Cattle markets – especially lighter stocker and grazing cattle – look set to surge higher, if only it would rain. Stockmen from North Dakota to Texas are experiencing what they already knew – nothing works without water.
Stock ponds are dry, winter grazing is non-existent and hay is too expensive. Still, stocker cattle and yearling prices moved higher last week. Compared to two weeks ago, feeder cattle and calves sold firm to $5 higher on weights over 500 pounds. Lighter weight calves were called erratic and ranged as much as $10 in either direction.
USDA Market News Reporter Corbitt Wall said, “The best demand was shown for cattle suitable for the feedlot, following the holiday shortened week. Major commercial cattle feeders were active bidders as they look to fill available pen space before the end of the year.”
The drought, however, continues to keep the cattle markets in check. “Current stocker and replacement cattle purchases at every level (from a 300 lb calf to an older bred cow) probably have the widest range of expected return than any time in history,” Wall said. “Even some moderate measurements of moisture should cause prices to soar past record levels, while continued dry conditions will limit spring grazing prospects and cause further sell-off of breeding stock.”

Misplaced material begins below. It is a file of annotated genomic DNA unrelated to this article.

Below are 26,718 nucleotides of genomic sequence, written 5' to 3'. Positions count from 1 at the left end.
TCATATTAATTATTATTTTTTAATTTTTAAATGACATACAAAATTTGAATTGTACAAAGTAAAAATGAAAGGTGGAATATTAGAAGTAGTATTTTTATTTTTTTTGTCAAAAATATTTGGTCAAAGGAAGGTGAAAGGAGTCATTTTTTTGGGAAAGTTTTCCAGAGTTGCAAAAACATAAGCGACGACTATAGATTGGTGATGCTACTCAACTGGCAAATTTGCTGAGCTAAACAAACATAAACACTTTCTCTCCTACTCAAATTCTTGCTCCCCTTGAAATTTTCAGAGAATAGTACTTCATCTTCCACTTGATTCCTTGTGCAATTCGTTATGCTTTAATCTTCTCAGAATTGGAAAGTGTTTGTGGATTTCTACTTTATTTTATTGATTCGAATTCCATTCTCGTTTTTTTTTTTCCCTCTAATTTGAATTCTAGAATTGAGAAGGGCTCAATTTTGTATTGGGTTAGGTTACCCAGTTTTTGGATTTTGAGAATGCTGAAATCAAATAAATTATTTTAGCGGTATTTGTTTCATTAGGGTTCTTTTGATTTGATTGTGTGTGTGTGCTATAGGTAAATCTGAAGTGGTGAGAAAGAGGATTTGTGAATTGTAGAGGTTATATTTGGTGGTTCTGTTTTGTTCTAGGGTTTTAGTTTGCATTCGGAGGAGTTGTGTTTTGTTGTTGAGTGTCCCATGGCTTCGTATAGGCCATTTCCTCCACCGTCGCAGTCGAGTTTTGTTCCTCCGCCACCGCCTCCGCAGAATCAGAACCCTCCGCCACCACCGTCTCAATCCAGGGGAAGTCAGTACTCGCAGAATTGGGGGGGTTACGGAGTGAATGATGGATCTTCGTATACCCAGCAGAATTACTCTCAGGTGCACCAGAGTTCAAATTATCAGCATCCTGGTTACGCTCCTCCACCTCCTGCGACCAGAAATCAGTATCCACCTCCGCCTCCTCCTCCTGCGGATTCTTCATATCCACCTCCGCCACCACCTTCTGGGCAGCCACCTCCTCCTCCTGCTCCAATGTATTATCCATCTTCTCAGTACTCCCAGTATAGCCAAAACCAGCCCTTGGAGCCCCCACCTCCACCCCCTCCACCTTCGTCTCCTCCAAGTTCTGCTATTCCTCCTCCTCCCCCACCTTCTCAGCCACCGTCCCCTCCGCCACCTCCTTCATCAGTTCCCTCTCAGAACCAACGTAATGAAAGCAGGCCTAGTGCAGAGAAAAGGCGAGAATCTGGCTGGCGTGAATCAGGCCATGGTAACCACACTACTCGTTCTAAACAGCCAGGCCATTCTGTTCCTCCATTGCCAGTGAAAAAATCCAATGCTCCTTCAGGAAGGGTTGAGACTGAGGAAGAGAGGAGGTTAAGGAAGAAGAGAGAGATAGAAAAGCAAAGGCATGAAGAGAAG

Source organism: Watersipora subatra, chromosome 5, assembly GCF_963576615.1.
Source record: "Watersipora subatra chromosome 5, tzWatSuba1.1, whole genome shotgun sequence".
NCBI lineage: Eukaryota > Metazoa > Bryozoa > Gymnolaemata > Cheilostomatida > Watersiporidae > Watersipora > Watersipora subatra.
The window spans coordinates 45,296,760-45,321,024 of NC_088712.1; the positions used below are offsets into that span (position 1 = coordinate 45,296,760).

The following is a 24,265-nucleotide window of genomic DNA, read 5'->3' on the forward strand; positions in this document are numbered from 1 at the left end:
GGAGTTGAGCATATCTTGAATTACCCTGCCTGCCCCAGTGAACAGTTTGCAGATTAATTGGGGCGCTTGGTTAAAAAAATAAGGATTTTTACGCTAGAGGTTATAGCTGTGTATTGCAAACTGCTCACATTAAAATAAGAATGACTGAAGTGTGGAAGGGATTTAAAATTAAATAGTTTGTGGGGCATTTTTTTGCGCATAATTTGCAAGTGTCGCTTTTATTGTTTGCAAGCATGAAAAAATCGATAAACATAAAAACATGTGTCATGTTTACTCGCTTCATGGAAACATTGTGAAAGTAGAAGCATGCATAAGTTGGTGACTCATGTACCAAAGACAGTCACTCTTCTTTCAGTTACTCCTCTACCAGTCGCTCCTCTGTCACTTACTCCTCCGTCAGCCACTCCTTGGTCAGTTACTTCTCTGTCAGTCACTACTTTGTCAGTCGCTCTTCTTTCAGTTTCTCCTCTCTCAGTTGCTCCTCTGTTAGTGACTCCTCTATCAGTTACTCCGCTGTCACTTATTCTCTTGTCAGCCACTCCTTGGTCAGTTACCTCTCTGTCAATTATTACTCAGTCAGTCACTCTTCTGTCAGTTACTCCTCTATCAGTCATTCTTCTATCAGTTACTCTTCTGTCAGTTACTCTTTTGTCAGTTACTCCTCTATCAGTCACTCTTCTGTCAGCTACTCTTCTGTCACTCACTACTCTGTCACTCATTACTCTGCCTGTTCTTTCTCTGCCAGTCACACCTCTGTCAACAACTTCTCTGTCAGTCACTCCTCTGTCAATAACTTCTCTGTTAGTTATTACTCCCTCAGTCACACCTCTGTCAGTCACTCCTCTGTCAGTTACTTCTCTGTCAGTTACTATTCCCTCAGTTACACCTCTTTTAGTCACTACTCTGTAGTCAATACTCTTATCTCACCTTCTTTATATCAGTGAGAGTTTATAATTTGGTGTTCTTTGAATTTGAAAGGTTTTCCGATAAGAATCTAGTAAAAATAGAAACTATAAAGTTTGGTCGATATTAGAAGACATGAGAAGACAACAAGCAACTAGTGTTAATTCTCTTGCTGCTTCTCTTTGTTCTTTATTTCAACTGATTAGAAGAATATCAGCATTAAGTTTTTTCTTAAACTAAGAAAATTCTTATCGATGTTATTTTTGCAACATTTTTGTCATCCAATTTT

Last week’s auction receipts totaled 252,400, compared to 102,000 the previous week and 271,700 last year. Direct sales of stocker and feeder cattle totaled 50,200 with video/Internet sales at 11,000. The weekly total was 313,600, compared to 324,500 last year.
Packer demand for fed cattle was called modest at best last week, and the best prices were found early in the week at $128 per hundredweight. By Friday cash bids were $125, $2 lower than the previous week.
Boxed beef prices traded lower for the week. Choice boxed beef traded Friday at $195.05 per hundredweight, $1.28 lower than the previous Friday. Select boxed beef gained $0.03 for the week to $174.20 per hundredweight. The Choice-Select spread finished the week at $20.83 per hundredweight, a decline of $1.33 from the previous week.
Slaughter cows sold $1 to $3 higher. Slaughter bulls sold firm to $2 per hundredweight higher. USDA's Cutter cow carcass cut-out value Friday morning was $161.49, up 44 cents from the previous Friday. Omaha cash corn on Friday was quoted at $7.80, up 9 cents from the previous week.